This appropriation, dynamism and mobility of Ifá cosmologies and ritual praxis in Africa and the diaspora contribute centrally to the discourse on resilience and transformation of indigenous worldviews in general. The book enormously enriches the theoretical discourse on indigenous divination systems and how they are generating new power discourses of meaning and interpretation. It illuminates Ifá divination as an instance of the institutionalization of indigenous religious beliefs and praxis transnationally, demonstrating how, and to what extent, adherents engage in producing and contesting transnational relationships regarding what constitutes religious cosmologies and praxis. Ifá tradition has not only been transformed by its geographical expansion, mobility, and transcultural encounter with the religions of the Americas, as Akintunde Akinyemi explains; time itself has been sufficient to transform Ifá in Yorubaland through the proliferation of new technologies. Akinyemi critically assesses various depictions of Ifá divination in Yoruba videos and argues that, depending on the accuracy of such portrayals, these films either help to preserve the tradition for younger generations or project a distorted image of reality (356).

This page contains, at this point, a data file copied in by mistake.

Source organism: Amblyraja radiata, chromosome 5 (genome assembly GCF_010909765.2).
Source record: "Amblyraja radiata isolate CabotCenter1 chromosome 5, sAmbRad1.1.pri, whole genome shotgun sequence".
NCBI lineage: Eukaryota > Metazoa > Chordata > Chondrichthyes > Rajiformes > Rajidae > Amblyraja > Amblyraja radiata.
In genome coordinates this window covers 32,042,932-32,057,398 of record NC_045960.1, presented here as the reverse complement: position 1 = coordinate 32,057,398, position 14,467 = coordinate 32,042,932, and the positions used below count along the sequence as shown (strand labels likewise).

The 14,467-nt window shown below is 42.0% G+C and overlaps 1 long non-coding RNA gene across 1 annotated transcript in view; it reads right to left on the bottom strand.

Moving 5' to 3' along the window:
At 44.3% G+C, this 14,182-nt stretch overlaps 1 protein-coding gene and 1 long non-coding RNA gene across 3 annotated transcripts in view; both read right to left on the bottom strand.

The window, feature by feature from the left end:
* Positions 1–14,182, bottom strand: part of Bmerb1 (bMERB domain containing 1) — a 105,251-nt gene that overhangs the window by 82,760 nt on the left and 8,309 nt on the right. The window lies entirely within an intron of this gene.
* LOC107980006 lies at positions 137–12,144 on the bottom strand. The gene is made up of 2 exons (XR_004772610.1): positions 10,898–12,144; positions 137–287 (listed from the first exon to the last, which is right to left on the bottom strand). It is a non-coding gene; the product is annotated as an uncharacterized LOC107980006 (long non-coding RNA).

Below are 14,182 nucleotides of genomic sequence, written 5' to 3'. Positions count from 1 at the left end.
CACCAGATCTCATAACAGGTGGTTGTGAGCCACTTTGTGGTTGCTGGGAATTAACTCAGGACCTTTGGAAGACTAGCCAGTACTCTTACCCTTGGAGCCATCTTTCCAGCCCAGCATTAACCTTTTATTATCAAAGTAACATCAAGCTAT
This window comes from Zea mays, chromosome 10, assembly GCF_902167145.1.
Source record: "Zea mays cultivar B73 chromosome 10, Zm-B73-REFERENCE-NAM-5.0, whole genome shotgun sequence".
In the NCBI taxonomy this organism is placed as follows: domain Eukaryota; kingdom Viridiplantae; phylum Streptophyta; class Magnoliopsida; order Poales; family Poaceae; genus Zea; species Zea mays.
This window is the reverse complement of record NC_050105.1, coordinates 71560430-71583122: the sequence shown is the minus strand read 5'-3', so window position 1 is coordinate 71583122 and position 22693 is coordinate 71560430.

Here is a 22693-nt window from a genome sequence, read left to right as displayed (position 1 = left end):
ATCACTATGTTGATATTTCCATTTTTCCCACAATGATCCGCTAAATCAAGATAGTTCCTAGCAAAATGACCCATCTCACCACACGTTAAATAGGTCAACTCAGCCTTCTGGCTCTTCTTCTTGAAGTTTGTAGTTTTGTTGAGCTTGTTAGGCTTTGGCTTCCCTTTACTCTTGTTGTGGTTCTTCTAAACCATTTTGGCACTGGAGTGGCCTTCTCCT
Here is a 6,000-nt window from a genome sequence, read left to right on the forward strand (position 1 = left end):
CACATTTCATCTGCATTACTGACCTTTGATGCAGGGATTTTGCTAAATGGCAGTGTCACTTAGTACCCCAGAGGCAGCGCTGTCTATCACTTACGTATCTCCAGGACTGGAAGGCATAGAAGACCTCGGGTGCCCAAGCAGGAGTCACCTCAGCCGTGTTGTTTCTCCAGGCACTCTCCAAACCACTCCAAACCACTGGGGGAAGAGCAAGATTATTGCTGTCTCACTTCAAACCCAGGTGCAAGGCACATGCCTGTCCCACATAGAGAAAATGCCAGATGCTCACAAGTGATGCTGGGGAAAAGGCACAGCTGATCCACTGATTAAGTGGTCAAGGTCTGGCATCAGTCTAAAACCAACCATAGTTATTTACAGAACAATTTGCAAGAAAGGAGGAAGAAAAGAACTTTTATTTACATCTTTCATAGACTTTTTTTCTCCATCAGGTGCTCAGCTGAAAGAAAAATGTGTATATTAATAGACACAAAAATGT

Ifá Divination, Knowledge, Power, and Performance provides an invaluable glimpse into the richness of indigenous African spiritualities, even when they are transmitted into new geo-cultural environments as African-derived religiosities. Editors Olupona and Rowland Abiodun, along with the other authors, aptly demonstrate the impact that transformation and mobility in space-time can have on Ifá cosmological traditions in particular, and Yoruba religion as a world religion. The transdisciplinary approach taken in this book has enriches that discourse considerably, but this could also be its burden, as some contributions were more accessible than others. There is no doubt that the discourse which this book embodies demonstrates Ifá’s resilience and continuing relevance to contemporary African and African diaspora societies and beyond. As the editors lucidly indicate, it is hoped that these ideas will inspire a new generation of interdisciplinary investigations into the endless depths of Ifá divination (xvi). This book is a must read, and I recommend it unreservedly to scholars and students of African studies, religious studies, indigenous religions, Native traditions, and ritual and performance studies.

About the Reviewer(s): 

Afe Adogame is Professor of Christianity and Society at Princeton Theological Seminary.

Date of Review: 
September 26, 2016
About the Author(s)/Editor(s)/Translator(s): 

Jacob K. Olupona is Professor of African Religious Traditions at Harvard Divinity School and Professor of African and African American Studies at Harvard University. He is author of City of 201 Gods: Ile-Ife in Time, Space, and the Imagination and editor of Orisa Devotion as World Religion: The Globalization of Yoruba Religious Culture.

Rowland O. Abiodun is John C. Newton Professor of Art, the History of Art, and Black Studies at Amherst College. He is author of Yoruba Art and Language: Seeking the African in African Art and What Follows Six is More than Seven: Understanding African Art.